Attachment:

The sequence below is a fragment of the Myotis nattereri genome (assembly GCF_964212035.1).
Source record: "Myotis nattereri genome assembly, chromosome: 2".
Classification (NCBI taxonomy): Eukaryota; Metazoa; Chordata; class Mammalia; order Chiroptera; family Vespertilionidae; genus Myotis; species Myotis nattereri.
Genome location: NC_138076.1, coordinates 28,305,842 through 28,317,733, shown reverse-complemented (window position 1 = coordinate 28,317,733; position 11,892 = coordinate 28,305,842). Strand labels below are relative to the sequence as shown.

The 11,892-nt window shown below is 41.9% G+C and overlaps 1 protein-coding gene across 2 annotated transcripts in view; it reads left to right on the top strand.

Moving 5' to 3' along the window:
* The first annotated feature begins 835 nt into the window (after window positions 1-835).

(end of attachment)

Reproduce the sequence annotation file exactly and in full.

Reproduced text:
The sequence below is a fragment of the Myotis nattereri genome (assembly GCF_964212035.1).
Source record: "Myotis nattereri genome assembly, chromosome: 2".
Classification (NCBI taxonomy): Eukaryota; Metazoa; Chordata; class Mammalia; order Chiroptera; family Vespertilionidae; genus Myotis; species Myotis nattereri.
Genome location: NC_138076.1, coordinates 28,305,842 through 28,317,733, shown reverse-complemented (window position 1 = coordinate 28,317,733; position 11,892 = coordinate 28,305,842). Strand labels below are relative to the sequence as shown.

The 11,892-nt window shown below is 41.9% G+C and overlaps 1 protein-coding gene across 2 annotated transcripts in view; it reads left to right on the top strand.

Moving 5' to 3' along the window:
* The first annotated feature begins 835 nt into the window (after window positions 1-835).